Clinical Chemistry - Case Study

Persistent Hypercalcemia: Choose Your Testing Strategy Carefully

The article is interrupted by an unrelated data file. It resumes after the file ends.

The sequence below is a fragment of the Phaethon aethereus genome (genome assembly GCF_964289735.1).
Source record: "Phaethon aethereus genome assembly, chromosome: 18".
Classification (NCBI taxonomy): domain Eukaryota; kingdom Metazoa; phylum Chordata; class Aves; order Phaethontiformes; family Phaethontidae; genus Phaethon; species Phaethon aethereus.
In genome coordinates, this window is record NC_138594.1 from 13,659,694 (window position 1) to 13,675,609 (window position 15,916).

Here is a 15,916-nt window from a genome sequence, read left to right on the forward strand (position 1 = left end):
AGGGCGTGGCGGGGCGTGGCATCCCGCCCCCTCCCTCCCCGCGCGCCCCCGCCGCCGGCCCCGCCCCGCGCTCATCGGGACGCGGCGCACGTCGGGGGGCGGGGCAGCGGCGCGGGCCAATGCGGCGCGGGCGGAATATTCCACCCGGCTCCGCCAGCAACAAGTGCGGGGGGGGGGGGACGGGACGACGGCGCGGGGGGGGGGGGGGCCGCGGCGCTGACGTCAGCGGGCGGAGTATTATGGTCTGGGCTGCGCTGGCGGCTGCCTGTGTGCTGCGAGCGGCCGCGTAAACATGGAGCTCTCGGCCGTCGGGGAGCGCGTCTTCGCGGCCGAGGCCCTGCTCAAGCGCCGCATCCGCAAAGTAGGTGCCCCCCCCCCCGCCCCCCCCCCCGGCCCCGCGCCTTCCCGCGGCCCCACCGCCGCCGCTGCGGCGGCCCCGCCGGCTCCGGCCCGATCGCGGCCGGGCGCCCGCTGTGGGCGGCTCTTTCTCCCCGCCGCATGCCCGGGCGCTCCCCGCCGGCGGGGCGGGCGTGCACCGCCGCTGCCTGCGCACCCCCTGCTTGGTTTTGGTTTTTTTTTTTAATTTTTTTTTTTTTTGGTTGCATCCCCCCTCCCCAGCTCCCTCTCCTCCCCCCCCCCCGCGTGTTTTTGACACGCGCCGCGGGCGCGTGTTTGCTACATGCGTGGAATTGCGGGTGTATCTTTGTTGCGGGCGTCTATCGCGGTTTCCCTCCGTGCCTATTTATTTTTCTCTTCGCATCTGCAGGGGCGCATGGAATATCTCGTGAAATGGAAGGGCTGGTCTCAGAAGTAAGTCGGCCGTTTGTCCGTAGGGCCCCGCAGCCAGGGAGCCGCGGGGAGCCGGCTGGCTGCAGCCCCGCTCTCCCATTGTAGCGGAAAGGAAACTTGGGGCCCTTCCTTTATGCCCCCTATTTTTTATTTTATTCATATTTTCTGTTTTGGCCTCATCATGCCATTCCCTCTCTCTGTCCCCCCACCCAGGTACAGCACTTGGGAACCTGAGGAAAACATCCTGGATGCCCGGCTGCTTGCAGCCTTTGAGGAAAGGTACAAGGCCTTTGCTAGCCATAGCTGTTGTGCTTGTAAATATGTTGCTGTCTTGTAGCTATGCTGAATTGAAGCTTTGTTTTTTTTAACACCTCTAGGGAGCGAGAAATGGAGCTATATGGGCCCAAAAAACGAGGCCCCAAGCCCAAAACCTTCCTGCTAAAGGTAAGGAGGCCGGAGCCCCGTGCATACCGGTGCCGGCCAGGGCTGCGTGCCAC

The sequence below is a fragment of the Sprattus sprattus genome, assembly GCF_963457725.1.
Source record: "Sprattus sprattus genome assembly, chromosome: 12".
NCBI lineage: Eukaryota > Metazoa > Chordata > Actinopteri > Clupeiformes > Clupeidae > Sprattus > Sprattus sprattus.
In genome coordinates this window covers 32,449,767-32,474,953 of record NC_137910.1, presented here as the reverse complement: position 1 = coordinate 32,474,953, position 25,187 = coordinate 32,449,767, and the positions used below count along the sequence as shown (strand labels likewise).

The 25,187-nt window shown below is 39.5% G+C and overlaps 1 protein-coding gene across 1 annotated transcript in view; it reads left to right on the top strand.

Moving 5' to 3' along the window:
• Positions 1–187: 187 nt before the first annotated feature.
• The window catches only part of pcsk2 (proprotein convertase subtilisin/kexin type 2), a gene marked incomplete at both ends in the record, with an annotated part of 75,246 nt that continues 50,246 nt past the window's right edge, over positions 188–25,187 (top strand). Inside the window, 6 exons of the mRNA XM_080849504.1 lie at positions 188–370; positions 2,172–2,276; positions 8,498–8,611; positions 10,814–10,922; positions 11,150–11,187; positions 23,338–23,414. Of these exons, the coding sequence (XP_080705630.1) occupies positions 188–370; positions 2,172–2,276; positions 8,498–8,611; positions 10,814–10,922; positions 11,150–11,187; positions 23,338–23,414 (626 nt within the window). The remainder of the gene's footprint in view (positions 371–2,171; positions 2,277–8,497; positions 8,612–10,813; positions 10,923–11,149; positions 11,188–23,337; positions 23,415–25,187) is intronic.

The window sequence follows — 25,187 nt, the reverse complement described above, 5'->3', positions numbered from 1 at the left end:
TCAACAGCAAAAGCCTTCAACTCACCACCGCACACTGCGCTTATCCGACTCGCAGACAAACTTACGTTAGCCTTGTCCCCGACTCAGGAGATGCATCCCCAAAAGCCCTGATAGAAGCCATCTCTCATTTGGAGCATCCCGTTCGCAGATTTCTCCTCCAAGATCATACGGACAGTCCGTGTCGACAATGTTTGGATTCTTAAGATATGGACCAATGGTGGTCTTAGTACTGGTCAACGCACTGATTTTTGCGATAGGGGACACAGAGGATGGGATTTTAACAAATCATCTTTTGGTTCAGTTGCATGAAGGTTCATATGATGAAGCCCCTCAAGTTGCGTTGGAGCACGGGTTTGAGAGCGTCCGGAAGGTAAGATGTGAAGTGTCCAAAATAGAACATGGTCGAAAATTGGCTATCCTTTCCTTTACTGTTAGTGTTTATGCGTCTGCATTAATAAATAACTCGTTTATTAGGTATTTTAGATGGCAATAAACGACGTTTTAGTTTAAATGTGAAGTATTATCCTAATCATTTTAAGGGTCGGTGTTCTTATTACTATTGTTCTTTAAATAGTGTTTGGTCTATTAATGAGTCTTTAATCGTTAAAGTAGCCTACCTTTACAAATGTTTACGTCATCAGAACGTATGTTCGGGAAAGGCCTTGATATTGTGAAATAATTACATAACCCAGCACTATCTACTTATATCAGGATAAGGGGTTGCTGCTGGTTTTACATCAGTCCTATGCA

A 50-year-old male was evaluated for mild, intermittent hypercalcemia, first identified 10 years earlier. He denied use of thiazide diuretics or lithium and did not have a history of kidney stones, low bone density, or fragility fractures. He denied symptoms of hypercalcemia and his past medical history was significant only for hypertension. Consistent with previous evaluations, laboratory values included a serum calcium of 10.5 mg/dL (8.6–10.2) (2.63 mmol/L [2.15–2.55]), ionized calcium of 1.43 mmol/L (1.18–1.33), albumin of 4.5 g/dL (3.8–5.0) (45 g/L [38–50]), and intact parathyroid hormone (PTH) of 36.9 pg/mL (15.0–72.0) (3.91 pmol/L [1.59–7.64]). Plasma phosphorus was not measured during this encounter but chart review revealed a value of 2.6 mg/dL (2.4–4.7) (0.84 mmol/L [0.78–1.52]) 6 months earlier. A 24 h urine specimen revealed a calcium of 111.6 mg/24 h (110–321) (2.78 mmol/24 h [2.74–8.01]) and creatinine of 1458 mg/24 h (1040–2350) (12.9 mmol/24 h [9.2–20.8]). The calcium to creatinine clearance ratio was 0.007. The complete set of laboratory values is documented in Table 1. Of note, the patient’s sister and daughter both had mild hypercalcemia. The patient had previously undergone calcium-sensing receptor gene (CASR) sequencing but no pathogenic variants were detected.